26. Answer: full-time   (Locate)
27. Answer: a term / one term   (Locate)
28. Answer: intensive   (Locate)
29. Answer: two modules / (for) two terms   (Locate)
30. Answer: a topic / one topic   (Locate) 

SECTION 4 Questions 31-40

Questions 31-35

Complete the sentences below.

Write NO MORE THAN THREE WORDS for each answer.

31 According to George Bernard Shaw, men arc supposed to understand 31 economics and finance.
Answer: politics   (Locate)

32 However, women are more prepared to 32 about them.
Answer: learn   (Locate)

33 Women tend to save for 33 and a house.
Answer: children’s education / their children’s education   (Locate)

34 Men tend to save for 34 and for retirement.
Answer: a car   (Locate)

35 Women who are left alone may have to pay for 35 when they are old.
Answer: nursing care   (Locate)




Questions 36-40

Complete the summary below.



Saving for the future

Research indicates that many women only think about their financial future when a

36 occurs.This is the worst time to make decisions. It is best for women

to start thinking about pensions when they are in their 37 A good way

for women to develop their 38 in dealing with financial affairs would be

to attend classes in 39 When investing in stocks and shares, it is

suggested that women should put a high proportion of their savings in 40

In such ways, women can have a comfortable, independent retirement.

36. Answer: crisis   (Locate)
37. Answer: early twenties   (Locate)
38. Answer: confidence   (Locate)
39. Answer: money management   (Locate)
40. Answer: low-risk investments   (Locate)


Legend:       Academic word (?)            New word




Good afternoon, Dreamtime Travel. How can I help you?


Oh hello. I’m interested in the holidays you offer along the coast near here.


Yes. We operate several tours up the coast. Where in particular did you want to go?


Well, I like the sound of the holiday that mentioned whales. Was it 'Whale Watching’?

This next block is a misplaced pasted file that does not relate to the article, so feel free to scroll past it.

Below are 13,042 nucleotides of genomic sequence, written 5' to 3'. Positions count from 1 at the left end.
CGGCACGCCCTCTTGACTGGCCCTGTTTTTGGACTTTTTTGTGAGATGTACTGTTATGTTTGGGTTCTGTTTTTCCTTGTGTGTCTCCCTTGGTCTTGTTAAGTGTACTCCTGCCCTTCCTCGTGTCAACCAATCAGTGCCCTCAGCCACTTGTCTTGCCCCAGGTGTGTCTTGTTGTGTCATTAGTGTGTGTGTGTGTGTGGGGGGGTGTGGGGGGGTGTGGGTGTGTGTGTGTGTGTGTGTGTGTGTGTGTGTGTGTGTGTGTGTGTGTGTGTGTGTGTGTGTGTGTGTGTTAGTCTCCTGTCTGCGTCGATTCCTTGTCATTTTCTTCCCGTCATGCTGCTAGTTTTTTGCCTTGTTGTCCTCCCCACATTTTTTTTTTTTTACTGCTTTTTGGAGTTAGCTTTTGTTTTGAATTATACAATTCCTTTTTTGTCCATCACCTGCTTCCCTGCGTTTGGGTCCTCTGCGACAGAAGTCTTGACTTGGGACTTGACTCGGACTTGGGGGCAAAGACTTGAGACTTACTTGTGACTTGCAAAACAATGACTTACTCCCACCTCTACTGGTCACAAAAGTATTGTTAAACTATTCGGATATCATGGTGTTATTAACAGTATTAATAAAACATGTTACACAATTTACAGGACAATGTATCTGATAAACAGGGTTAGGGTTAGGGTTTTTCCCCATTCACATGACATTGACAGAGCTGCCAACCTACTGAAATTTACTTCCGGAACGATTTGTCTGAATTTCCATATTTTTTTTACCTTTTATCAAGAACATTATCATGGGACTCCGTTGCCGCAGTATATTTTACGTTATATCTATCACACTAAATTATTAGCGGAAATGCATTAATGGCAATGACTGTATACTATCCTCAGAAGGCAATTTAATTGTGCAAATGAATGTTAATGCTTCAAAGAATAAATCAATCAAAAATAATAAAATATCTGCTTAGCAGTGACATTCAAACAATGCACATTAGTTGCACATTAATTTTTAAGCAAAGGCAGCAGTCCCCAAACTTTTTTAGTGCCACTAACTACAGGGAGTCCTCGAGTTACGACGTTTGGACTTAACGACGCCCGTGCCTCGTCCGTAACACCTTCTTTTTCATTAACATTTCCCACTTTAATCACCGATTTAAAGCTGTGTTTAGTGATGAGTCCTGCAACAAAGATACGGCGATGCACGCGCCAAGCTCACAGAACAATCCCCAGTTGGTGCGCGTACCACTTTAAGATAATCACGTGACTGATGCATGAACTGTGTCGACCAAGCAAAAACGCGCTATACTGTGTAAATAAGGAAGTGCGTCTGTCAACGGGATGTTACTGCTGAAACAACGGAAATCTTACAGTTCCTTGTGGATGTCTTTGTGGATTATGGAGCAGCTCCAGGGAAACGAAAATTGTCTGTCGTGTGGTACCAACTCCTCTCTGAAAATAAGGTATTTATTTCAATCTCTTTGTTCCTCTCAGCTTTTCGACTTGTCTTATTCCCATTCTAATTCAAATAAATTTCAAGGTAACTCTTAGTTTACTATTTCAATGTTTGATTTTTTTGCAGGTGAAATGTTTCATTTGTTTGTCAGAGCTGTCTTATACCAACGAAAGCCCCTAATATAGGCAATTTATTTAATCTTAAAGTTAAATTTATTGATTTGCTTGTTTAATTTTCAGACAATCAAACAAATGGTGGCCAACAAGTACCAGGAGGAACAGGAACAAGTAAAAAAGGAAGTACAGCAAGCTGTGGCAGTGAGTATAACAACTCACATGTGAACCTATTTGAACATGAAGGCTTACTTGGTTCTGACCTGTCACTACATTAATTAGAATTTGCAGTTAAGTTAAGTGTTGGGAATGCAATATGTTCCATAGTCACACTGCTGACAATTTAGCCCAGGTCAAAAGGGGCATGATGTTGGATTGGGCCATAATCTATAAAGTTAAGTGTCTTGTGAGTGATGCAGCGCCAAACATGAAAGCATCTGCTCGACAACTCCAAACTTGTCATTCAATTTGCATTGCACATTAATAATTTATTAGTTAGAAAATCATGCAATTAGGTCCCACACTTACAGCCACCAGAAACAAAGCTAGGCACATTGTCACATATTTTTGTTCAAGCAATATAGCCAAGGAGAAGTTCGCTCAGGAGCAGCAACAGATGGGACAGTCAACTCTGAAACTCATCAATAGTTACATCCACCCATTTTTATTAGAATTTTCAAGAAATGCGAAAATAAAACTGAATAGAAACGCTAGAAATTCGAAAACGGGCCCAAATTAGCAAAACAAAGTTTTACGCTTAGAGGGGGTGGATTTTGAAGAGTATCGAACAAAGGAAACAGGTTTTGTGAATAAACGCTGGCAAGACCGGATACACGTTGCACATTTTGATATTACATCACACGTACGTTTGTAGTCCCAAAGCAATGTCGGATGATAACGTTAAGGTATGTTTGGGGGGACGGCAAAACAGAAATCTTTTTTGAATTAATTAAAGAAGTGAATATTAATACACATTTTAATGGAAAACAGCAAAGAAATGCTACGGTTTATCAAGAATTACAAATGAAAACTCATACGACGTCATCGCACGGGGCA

Oh. that’s our Whale Watch Experience. It’s very popular and it’s based in a lovely little town with nice beaches.


Oh right, and how long does it last?


It’s two days - that includes four hours’ travel time each way from here.


Good, I don’t want to be away any longer than that. So is that by coach?


Actually it’s by minibus . We like to keep those tours small and personal so we don’t take a whole coachload of people. In fact, we only take up to fifteen people on this tour, although we do run it with just twelve or thirteen.


Oh, right. So do you run these tours often?


Well it depends on the time of year. Of course in peak times like the summer holidays we do them every weekend, but at the moment it’s usually once a month at most.


And when is the next one going?


Mmm, let me see. Um, there’s one in three weeks’ time which is April the 18th . and then we don’t have another one until June the 2nd.


All right, and is April a good time to go?


Pretty good. Though the really good time is later in the year. I have to say though that the whale sighting is only one of the many things offered.




Yes. The hotel itself where you stay has great facilities. It’s called The Pallisades.


The Paris what?


No. it’s actually The Pallisades. P-A-L-L-I-S-A-D-E-S . It’s right on the main beach there.


Oh, I see.


All of the rooms have nice views and the food is really good there too.


Oh right.


And what about the other things? You know, that are included in the price.


Oh, there are lots of things. If you don’t want to do the whale watch cruise, your guide will take anyone who is interested either on  a bushwalk through the national park near the hotel, and there’s no extra charge for that, or on a fishing trip. That’s an extra $12 I think.

And there’s also a reptile park in town - that costs more or less the same.


No, I think I‘d prefer whales to snakes.